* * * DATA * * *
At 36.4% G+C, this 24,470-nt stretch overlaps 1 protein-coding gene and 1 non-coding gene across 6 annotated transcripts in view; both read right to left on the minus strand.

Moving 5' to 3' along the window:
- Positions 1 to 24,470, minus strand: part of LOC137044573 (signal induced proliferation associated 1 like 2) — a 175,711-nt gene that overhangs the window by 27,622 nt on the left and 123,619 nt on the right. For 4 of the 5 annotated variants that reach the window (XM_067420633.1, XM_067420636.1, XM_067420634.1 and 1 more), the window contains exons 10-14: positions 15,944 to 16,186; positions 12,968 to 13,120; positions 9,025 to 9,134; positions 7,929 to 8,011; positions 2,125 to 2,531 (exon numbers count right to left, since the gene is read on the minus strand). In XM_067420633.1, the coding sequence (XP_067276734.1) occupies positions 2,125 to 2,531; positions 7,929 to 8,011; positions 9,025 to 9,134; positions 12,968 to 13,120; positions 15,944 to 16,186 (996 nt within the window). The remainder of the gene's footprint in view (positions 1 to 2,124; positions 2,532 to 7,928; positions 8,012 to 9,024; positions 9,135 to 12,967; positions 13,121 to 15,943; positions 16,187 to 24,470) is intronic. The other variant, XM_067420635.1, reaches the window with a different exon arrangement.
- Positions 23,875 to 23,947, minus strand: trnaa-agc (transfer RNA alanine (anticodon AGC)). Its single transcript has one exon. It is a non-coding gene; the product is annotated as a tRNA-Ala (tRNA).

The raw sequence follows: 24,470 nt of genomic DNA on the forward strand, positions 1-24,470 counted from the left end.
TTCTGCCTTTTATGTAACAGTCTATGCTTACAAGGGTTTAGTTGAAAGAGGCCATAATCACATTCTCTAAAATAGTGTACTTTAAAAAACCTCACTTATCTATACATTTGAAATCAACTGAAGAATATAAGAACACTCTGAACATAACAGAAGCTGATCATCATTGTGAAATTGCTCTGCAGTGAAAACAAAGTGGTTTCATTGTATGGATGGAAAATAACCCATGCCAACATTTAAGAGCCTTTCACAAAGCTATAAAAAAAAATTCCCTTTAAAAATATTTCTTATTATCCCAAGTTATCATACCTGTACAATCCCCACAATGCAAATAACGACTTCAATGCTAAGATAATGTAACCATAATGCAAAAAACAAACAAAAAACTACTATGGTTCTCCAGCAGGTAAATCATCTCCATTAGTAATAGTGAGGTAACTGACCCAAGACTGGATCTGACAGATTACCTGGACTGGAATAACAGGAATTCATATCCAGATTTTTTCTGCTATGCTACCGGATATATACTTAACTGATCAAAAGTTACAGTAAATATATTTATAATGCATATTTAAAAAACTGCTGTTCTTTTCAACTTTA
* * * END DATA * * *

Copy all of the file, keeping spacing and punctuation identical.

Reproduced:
At 36.4% G+C, this 24,470-nt stretch overlaps 1 protein-coding gene and 1 non-coding gene across 6 annotated transcripts in view; both read right to left on the minus strand.

Moving 5' to 3' along the window:
- Positions 1 to 24,470, minus strand: part of LOC137044573 (signal induced proliferation associated 1 like 2) — a 175,711-nt gene that overhangs the window by 27,622 nt on the left and 123,619 nt on the right. For 4 of the 5 annotated variants that reach the window (XM_067420633.1, XM_067420636.1, XM_067420634.1 and 1 more), the window contains exons 10-14: positions 15,944 to 16,186; positions 12,968 to 13,120; positions 9,025 to 9,134; positions 7,929 to 8,011; positions 2,125 to 2,531 (exon numbers count right to left, since the gene is read on the minus strand). In XM_067420633.1, the coding sequence (XP_067276734.1) occupies positions 2,125 to 2,531; positions 7,929 to 8,011; positions 9,025 to 9,134; positions 12,968 to 13,120; positions 15,944 to 16,186 (996 nt within the window). The remainder of the gene's footprint in view (positions 1 to 2,124; positions 2,532 to 7,928; positions 8,012 to 9,024; positions 9,135 to 12,967; positions 13,121 to 15,943; positions 16,187 to 24,470) is intronic. The other variant, XM_067420635.1, reaches the window with a different exon arrangement.
- Positions 23,875 to 23,947, minus strand: trnaa-agc (transfer RNA alanine (anticodon AGC)). Its single transcript has one exon. It is a non-coding gene; the product is annotated as a tRNA-Ala (tRNA).

The raw sequence follows: 24,470 nt of genomic DNA on the forward strand, positions 1-24,470 counted from the left end.
TTCTGCCTTTTATGTAACAGTCTATGCTTACAAGGGTTTAGTTGAAAGAGGCCATAATCACATTCTCTAAAATAGTGTACTTTAAAAAACCTCACTTATCTATACATTTGAAATCAACTGAAGAATATAAGAACACTCTGAACATAACAGAAGCTGATCATCATTGTGAAATTGCTCTGCAGTGAAAACAAAGTGGTTTCATTGTATGGATGGAAAATAACCCATGCCAACATTTAAGAGCCTTTCACAAAGCTATAAAAAAAAATTCCCTTTAAAAATATTTCTTATTATCCCAAGTTATCATACCTGTACAATCCCCACAATGCAAATAACGACTTCAATGCTAAGATAATGTAACCATAATGCAAAAAACAAACAAAAAACTACTATGGTTCTCCAGCAGGTAAATCATCTCCATTAGTAATAGTGAGGTAACTGACCCAAGACTGGATCTGACAGATTACCTGGACTGGAATAACAGGAATTCATATCCAGATTTTTTCTGCTATGCTACCGGATATATACTTAACTGATCAAAAGTTACAGTAAATATATTTATAATGCATATTTAAAAAACTGCTGTTCTTTTCAACTTTA